Study participants were asked: “How well does the term ‘closed-minded’ describe [Republicans/Democrats]?” (response options: “very well,” “somewhat well,” “slightly well,” and “not well at all”). To develop a measure of how much more closed-minded the respondents felt Republicans were relative to Democrats, the response to the Democratic item was subtracted from the response to the Republican item. This resulting difference measure is a 7-point scale, recoded to range from 0 (meaning that Democrats are viewed to be maximally—with respect to the measure’s range—more closed-minded than Republicans) to 1 (meaning that Republicans are viewed to be maximally more closed-minded than Democrats).

Ignorant

Respondents were asked: “How well does the term ‘ignorant’ describe [Republicans/Democrats]?” (response options: “very well,” “somewhat well,” “slightly well,” and “not well at all”). As with the closed-mindedness question, we create a measure of how much more ignorant a given participant felt Republicans were relative to Democrats by differencing out a participant’s response to the question on Democrats from the response to the question on Republicans. This measure is again a 7-point scale, recoded to range from 0 (meaning that Democrats are viewed to be maximally—with respect to the measure’s range—more ignorant than Republicans) to 1 (meaning that Republicans are viewed to be maximally—with respect to the measure’s range—more ignorant than Democrats).

Represent interests

Study participants were asked: “How well do you think the [Democratic/Republican] Party is likely to represent the interests of people like yourself?” (response options: “very well,” “somewhat well,” “slightly well,” and “not well at all”). Again, we subtract a participant’s response to the question when asked about the Republican Party from the response to the same question asked about the Democratic Party. This difference measure is a 7-point scale, ranging from 0 (meaning that the Republican Party is viewed to be maximally—with respect to the measure’s range—more representative of people like them than the Democratic Party) to 1 (meaning that the Democratic Party is viewed to be maximally—with respect to the measure’s range—more representative of people like them than the Republican Party).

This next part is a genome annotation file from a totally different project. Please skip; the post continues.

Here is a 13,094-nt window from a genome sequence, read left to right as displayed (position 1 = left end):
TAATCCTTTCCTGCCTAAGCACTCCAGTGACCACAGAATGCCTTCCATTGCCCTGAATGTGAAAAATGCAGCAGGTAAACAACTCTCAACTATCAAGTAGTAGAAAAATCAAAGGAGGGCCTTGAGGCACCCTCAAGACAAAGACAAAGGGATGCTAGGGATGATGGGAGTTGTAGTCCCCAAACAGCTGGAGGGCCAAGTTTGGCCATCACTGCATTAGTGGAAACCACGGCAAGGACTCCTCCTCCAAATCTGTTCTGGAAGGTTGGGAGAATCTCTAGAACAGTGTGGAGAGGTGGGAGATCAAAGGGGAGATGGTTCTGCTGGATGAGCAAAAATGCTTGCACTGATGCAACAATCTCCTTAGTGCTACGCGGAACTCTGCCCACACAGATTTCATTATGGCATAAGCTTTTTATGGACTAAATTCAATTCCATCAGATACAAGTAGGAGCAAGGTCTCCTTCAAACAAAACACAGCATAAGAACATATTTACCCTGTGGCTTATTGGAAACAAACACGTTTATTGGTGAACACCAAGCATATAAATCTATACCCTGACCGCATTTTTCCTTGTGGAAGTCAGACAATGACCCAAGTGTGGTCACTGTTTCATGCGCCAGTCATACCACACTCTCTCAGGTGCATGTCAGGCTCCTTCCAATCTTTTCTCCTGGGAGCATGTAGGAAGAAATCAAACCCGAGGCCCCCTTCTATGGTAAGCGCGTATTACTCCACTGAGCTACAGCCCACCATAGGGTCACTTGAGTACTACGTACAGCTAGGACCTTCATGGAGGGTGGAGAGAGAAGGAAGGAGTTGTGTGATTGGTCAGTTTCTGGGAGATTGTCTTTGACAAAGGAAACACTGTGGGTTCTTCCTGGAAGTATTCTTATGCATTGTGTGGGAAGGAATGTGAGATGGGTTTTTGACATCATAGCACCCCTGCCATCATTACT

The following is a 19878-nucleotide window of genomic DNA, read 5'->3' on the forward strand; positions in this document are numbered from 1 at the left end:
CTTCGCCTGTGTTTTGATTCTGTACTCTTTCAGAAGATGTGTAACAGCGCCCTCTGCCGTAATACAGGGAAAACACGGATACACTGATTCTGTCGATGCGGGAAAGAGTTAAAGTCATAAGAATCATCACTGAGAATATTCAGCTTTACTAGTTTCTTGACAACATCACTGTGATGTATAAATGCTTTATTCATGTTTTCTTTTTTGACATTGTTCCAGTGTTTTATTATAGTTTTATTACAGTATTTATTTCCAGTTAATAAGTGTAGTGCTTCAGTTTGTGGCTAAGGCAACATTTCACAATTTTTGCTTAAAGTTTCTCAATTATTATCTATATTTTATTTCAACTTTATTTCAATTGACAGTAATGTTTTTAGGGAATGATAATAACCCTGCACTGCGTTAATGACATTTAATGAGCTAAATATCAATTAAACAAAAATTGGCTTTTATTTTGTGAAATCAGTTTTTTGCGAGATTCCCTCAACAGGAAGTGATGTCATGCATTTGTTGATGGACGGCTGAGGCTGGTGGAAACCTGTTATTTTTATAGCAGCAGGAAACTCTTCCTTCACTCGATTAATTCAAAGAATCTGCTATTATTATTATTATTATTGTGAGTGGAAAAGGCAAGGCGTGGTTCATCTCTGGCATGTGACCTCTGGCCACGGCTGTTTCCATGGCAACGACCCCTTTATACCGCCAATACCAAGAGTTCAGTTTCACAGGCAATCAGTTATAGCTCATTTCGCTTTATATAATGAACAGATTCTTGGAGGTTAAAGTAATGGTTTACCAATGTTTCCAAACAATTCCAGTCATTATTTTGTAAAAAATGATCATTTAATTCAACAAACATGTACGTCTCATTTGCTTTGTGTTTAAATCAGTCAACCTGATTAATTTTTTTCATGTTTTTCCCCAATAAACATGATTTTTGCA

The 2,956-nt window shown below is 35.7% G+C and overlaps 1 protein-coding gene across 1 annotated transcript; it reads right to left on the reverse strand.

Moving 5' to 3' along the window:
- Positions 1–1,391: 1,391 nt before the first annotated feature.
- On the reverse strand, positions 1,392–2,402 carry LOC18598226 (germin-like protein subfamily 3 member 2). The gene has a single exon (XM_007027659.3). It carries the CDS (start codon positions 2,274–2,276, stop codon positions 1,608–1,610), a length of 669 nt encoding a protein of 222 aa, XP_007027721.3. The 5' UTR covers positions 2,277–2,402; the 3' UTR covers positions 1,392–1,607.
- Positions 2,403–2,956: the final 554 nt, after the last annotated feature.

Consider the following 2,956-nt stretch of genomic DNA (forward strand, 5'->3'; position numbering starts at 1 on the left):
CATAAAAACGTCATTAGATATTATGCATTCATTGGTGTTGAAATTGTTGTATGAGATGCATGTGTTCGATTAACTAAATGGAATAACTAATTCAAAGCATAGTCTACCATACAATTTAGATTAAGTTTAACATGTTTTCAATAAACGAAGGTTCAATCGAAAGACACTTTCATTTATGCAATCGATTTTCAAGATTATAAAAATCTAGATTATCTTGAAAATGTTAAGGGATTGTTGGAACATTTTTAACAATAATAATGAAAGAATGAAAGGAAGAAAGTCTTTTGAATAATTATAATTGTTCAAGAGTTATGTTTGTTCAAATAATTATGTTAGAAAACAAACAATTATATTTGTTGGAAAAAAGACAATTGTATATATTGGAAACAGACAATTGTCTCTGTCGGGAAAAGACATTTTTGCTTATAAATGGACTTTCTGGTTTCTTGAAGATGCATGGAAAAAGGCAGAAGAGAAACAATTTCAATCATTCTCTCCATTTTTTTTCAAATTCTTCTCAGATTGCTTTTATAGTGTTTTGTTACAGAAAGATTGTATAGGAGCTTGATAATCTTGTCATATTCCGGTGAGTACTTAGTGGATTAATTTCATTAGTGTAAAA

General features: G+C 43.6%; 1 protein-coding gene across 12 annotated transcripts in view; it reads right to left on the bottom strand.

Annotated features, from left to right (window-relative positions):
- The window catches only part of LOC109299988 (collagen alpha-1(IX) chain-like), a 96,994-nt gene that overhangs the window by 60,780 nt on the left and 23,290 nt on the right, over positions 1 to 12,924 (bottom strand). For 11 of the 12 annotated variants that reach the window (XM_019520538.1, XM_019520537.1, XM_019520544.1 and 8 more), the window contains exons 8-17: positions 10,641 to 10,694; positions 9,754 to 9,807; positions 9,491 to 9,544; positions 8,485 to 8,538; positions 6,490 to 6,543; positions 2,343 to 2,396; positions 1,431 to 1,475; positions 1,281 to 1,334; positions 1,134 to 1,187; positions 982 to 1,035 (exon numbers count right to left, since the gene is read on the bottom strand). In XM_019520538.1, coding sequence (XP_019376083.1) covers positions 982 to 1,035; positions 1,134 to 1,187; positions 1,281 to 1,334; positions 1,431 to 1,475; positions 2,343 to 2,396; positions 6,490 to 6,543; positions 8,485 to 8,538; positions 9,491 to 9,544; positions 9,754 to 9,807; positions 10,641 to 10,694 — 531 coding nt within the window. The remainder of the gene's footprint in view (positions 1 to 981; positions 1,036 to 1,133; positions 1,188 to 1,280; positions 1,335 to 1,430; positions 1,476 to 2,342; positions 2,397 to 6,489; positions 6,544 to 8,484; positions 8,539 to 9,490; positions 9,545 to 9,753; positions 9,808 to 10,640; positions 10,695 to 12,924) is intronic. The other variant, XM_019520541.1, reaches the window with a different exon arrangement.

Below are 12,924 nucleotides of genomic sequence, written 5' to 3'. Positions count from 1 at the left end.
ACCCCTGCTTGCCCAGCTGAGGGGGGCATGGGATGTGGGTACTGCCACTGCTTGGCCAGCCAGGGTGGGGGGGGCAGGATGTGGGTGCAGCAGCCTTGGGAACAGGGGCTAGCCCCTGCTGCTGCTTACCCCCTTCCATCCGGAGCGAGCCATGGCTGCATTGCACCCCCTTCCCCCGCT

Net likes

The net likes measure is a combination of the following task questions: (1) “Is there anything in particular you like about the [Democratic/Republican] Party?”; and (2)“Is there anything in particular you dislike about the [Democratic/Republican] Party?” Each of the four questions was followed by the following directive: “Please list as many responses as you like, listing each response in a separate field. If there is nothing that you like about the [Democratic/Republican] Party, just skip ahead.” Respondents were given up to ten fields to enter likes/dislikes. The net likes measure is a difference-in-difference measure. For each party, we compute a net likes measure by assessing how many more positive traits are listed as opposed to negative traits. We then take the difference between the net likes listed by a participant for the Democratic Party and that of the Republican Party. This measure is rescaled to be between 0 and 1, such that a higher number means that (compared to when thinking about the Democratic Party) the respondent listed fewer things they “liked” about the Republicans relative to “disliked” about the Republicans. This task required a great deal of effort on the part of respondents and therefore can be interpreted as a behavioral manifestation of liking or aversion toward a political party.

Feeling thermometer

We asked respondents to report their warmth to the parties on feeling thermometers: “On a scale of 0 to 100, where 0 represents a completely negative opinion and 100 represents a completely positive opinion, how would you rate the [Republican/Democratic] Party?” We assess how much more negative a participant views the Republican Party relative to the Democratic Party by differencing out a participant’s response to the feeling thermometer question about Republicans from the response to the identical question about Democrats. This new measure is rescaled to lie between 0 and 1, ranging from 0 (meaning that the respondent has a maximally—with respect to the measure’s range—positive opinion of Republicans relative to Democrats) to 1 (meaning that the respondent has a maximally—with respect to the measure’s range—positive opinion of Democrats relative to Republicans).

Party identification